will not be long before ho can do ten or
fifteen miles, or twenty for that matter
without discomfort, and in reality mak
ing a positive gain to his health. This
rule applies equally well to horseback
and bicycle riding, rowing and othei
work boys may bo unaccnst mcd to.
One of the chief and healthful amuse
ments of a summer outing is bathing
but there is no part of the visit where
the danger is so great as in going u.
swimming too often, and at times when
the water is too cold. Not a summe:
passes that thousands of hoys are no;
permanently injured by going in swim
ming at times when they should not do
so. The waves on the seashore, the run
ning streams and the fresh water lakes
are very enticing on hot days. Foster
Coates in Ladies' Home Journal.
Swords I'sed in the EnglisH Army.
The latest illustration of tho chuige-i
constantly occurring in the conditions of
modern warfare is an order just i-r i;-'d
from the British war office substituting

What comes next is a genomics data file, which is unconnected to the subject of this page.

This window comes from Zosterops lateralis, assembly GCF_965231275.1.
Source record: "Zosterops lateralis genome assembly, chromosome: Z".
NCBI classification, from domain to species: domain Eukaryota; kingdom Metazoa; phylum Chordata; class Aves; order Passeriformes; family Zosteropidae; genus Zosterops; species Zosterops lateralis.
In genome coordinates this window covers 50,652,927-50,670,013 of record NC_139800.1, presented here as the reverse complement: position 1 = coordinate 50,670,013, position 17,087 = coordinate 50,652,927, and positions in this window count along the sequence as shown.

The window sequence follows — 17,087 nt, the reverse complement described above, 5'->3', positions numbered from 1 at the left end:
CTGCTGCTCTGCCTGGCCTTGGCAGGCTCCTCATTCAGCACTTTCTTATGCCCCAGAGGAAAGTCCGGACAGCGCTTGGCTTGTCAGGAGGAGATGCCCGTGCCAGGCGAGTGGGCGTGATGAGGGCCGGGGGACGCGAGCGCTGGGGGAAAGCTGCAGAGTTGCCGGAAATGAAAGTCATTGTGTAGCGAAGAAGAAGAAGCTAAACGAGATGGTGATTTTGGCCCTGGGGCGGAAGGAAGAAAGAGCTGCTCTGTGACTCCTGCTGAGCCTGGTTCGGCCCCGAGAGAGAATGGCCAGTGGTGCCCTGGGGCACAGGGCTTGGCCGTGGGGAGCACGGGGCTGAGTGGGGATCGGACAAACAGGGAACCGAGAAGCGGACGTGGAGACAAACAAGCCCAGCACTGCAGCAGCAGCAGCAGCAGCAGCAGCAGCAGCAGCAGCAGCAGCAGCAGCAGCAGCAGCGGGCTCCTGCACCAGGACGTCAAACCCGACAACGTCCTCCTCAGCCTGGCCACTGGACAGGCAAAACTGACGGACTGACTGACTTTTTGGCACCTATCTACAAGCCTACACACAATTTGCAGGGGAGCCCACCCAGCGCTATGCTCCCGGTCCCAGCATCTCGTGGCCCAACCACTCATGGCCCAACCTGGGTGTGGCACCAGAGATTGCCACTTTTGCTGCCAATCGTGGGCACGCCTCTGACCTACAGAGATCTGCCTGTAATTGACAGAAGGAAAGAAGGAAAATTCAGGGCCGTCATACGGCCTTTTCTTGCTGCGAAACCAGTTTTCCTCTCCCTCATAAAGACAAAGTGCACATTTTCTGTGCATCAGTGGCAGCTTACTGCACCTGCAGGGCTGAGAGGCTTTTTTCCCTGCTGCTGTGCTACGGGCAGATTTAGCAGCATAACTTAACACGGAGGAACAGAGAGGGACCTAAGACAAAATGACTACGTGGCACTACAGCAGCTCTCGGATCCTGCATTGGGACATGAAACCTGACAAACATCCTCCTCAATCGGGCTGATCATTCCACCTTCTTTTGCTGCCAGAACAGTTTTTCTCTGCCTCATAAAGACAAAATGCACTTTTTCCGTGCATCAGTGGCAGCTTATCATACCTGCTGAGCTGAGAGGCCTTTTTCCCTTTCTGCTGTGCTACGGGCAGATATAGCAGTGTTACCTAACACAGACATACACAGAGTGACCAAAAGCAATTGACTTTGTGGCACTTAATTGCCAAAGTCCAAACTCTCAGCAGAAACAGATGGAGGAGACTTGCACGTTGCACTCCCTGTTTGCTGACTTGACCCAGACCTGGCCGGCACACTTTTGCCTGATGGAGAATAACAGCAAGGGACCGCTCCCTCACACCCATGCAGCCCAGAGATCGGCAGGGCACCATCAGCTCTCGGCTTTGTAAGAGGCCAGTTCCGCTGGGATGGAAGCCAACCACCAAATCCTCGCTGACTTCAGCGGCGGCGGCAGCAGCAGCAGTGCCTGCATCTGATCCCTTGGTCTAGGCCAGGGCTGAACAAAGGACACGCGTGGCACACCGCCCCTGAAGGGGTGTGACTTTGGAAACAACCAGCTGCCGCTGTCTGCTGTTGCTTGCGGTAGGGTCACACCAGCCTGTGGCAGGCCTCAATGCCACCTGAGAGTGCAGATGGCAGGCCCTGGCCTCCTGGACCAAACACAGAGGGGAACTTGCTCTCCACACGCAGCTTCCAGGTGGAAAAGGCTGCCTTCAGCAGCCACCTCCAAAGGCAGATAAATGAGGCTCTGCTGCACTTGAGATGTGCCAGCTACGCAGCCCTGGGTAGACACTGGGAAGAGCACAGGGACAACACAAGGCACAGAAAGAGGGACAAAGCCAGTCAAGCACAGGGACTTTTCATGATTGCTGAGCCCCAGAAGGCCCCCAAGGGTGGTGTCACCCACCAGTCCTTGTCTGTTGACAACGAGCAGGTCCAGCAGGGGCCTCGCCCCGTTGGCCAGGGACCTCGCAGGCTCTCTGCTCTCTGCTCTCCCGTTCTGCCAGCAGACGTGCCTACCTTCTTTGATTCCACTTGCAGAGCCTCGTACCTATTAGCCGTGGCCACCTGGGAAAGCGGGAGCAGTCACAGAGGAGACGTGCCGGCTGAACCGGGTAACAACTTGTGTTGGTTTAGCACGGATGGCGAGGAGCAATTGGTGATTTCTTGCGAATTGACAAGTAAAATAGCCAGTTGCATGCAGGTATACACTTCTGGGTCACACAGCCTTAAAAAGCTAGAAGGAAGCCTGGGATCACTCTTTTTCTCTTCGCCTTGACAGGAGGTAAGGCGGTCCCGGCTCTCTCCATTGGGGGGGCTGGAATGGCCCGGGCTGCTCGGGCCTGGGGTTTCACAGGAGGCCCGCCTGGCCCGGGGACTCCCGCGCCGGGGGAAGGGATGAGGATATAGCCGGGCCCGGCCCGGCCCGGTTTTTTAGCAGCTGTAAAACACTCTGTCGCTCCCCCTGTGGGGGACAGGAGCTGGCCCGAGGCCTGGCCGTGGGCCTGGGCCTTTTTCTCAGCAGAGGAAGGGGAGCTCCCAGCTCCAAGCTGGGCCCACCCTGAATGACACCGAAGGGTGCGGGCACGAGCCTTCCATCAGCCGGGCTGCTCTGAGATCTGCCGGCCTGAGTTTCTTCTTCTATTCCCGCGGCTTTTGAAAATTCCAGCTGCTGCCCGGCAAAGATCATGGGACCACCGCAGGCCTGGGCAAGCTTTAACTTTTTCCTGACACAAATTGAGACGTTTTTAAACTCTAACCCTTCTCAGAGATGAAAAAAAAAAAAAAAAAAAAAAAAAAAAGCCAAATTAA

swords of anew pattern for the v.eiqions
which have been carried by oivk-evs since
the days of the Iron Duke. With a vifv
to efficiency at close quartern, the bl.idc
of the old sword was sharpened through
out the whole length of its edge and on
the back for some seven or eight inches
from the point, the idea being to make it
available for cutting as well as thrust
ing. In order to increase its strength it
was also slightly curved and was a for
midable weapon, though somewhat light
in comparison with the more massive
service swords of Continental infantry
In the new sword the blade is perfectly
straight, its shaft being set in a roomy
hilt, squared to give play to the wrist ia
guarding and thrusting, the mode o'
fighting recommended to unmounted of
ficers of the present day on actual serv